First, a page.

Photograph by Misty Ladd


Something about the rich changing smells of nature both comforts and exhilarates me. I cherish aromatic memories, and I am fascinated by the way we humans like to bathe ourselves in herbs and flowers. We want to luxuriate in sensory remembrance, and also tell anyone we encounter that we’re as tantalizing as blooming nature. We want to conjure up a season of ripeness, the sexiness of flowers sticky with nectar, the gushy succulence of fruit. Some of the richest scents don’t ooze from flowers, but from leaves and bark, and even the atmosphere itself. I love the smell of spring in the air at the end of winter, a delicate, fertile, world-in-bud smell.

All winter I wait for the magnolia and wisteria to bloom. The flowers of the wisteria smell slightly Easter lily-ish with a hint of new car leather. I like to stand with my nose against a cascade of wisteria, inhaling its heady perfume for as long as possible before my nose quits and refuses to smell it anymore. My technique with the magnolia is similar. I have a large old Chinese magnolia with brandy-snifter-shaped pink flowers. Although it only blooms for a week or two, it’s an otherworldly spectacle. At some point each day I walk straight into those flowers, pressing my face into a thick mask of petals, and then breathe slowly and deeply, enjoying their gentle scent of vanilla and warm candle wax.

I begin each summer day in earthly paradise, tending my roses, which take over an hour just to deadhead and preen, because there are 120 bushes in several beds, and I raise them organically. I admit, that’s a lot of roses, but my therapist friends assure me that it’s only obsessive if I count them each day. While florists’ roses rarely smell (they’re bred for color and shape, sacrificing scent in the process), many of my garden roses ooze a perfume heavy as gold ingots, elaborate, intoxicating, and cunning. What pollinating bee or human could resist them? While tending, I admire them like an acolyte, listen for wren hatchlings, watch the sun seeping up through the woods, enjoy the rustle of tree leaves, and try not to let anything so clumsy as thought intrude. I find these morning hours restorative as meditation.

I’ve planted a peppermint patch in such a way that I have to walk through it whenever I want to turn on the garden hose. Then a cloud of peppermint—as much vapor as scent—washes over me, almost always catching me by surprise. In these garden ways, I greet nature each day with a sensory banquet and renewed wonder.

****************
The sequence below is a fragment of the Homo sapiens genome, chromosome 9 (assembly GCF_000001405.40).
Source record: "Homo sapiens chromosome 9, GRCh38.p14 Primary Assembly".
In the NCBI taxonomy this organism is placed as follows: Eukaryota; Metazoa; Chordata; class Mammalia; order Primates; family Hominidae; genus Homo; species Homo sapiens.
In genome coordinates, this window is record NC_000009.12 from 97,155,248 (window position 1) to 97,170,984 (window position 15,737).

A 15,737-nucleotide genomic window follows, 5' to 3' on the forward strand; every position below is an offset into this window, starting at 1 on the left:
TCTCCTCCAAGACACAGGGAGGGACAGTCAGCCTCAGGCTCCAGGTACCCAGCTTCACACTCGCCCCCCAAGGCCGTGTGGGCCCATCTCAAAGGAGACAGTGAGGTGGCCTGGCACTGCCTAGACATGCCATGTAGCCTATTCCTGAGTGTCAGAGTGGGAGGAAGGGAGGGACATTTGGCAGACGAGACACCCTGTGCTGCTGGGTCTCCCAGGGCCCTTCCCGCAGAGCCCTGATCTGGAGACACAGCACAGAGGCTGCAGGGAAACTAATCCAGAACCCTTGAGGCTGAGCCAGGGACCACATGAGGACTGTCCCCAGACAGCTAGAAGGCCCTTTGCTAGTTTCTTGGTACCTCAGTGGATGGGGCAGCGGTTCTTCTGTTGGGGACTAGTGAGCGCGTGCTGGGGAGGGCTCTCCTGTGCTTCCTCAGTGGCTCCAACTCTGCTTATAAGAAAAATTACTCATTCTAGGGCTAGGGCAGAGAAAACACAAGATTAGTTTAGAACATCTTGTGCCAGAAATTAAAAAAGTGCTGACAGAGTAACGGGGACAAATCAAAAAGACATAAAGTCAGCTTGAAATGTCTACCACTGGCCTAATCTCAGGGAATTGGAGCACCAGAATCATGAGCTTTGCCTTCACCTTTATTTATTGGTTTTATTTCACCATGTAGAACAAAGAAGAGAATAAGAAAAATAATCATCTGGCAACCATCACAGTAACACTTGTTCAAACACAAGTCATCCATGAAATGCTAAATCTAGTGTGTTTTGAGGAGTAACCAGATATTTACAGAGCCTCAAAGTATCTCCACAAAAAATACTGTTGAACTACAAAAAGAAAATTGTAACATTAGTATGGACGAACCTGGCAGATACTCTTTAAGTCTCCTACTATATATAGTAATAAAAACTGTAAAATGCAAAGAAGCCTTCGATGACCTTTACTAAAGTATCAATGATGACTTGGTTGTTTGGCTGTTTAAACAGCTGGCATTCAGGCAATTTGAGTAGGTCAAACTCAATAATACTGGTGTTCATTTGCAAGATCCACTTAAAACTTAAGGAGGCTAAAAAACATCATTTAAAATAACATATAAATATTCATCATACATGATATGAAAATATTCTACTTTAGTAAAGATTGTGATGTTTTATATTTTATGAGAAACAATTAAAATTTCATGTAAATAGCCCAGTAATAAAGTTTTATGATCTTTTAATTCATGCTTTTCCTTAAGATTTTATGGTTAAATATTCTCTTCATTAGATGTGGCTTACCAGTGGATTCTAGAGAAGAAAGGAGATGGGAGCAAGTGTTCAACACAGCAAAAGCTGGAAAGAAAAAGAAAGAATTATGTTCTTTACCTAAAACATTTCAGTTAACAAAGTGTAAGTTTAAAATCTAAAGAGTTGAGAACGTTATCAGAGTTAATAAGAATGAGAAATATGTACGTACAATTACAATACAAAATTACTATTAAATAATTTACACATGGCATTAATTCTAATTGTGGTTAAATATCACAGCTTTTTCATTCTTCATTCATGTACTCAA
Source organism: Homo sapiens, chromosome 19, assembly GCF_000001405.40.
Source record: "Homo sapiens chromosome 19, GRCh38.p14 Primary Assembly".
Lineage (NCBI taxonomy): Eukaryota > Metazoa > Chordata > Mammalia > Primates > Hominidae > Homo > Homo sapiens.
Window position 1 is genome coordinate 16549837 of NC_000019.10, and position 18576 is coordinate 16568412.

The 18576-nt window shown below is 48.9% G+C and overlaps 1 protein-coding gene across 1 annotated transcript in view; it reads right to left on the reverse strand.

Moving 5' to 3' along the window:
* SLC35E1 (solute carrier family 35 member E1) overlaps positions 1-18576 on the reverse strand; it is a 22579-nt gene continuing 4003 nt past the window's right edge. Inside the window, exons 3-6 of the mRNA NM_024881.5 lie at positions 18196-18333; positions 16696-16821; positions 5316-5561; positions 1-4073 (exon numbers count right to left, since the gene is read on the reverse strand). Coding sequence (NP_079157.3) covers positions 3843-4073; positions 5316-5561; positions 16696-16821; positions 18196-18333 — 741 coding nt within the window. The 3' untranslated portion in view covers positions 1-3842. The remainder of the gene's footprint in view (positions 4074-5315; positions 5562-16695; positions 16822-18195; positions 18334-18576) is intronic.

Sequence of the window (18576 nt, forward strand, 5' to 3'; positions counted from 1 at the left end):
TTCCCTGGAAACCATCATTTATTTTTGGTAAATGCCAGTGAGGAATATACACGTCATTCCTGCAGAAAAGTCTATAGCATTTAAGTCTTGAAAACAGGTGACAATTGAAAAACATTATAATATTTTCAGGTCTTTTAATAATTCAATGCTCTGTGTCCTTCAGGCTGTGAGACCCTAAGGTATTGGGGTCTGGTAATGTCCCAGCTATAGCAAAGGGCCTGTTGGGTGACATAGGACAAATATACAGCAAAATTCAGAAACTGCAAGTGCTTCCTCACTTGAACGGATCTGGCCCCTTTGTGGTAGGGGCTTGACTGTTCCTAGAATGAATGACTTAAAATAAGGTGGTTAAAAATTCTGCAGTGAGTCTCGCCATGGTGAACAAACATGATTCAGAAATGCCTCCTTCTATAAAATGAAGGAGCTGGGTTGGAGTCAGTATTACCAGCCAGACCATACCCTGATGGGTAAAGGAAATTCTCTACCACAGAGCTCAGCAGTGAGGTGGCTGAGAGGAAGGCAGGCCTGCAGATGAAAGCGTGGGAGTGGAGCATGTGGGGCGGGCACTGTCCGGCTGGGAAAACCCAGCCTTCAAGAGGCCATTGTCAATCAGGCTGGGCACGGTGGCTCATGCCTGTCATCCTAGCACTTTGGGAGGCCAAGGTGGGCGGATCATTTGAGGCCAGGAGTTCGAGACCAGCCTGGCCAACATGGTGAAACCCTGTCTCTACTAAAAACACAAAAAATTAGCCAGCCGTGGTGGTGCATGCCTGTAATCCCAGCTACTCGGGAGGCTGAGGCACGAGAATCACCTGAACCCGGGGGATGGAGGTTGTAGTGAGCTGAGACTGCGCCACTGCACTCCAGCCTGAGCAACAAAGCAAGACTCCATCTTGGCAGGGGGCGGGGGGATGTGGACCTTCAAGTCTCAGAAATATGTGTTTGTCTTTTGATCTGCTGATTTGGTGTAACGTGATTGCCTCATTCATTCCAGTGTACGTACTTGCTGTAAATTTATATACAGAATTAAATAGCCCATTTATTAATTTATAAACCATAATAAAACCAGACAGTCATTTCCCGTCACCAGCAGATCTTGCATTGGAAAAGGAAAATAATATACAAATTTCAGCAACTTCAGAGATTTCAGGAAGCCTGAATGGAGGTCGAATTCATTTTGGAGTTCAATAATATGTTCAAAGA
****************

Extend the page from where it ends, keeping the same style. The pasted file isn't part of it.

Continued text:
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Diane Ackerman is a poet, essayist, naturalist, and the author of two dozen highly acclaimed works of nonfiction and poetry, including The Zookeeper’s Wife, A Natural History of the Senses, and The Human Age. Ackerman has received a P.E.N. Henry David Thoreau Award for Nature Writing, honorary doctorate from Kenyon College, Guggenheim Fellowship, Orion Book Award, John Burroughs Nature Award, Lavan Poetry Prize, as well as being honored as a Literary Lion by the New York Public Library.


  1. Before retiring I worked as a consultant & pedagogical guide in early childhood programs. I encouraged outdoor spaces to be designed with surprise scents, so when a thrown ball goes astray it might land on a patch of mint, sage, or thyme. Little willow branch tunnels for hiding in can be planted with a covering of honeysuckle, evergreen clematis or jasmine; witchhazel or daphne could announce the promise of spring. Teachers tend to think their role is to get kids to remember rules, numbers, announcements. I remind them olfactory learning gets stored in the brain’s long term memory. To paraphrase Mary Oliver, “What do you what little ones to remember from their one wild and precious childhood? Thanks, Diane, for helping us remember.

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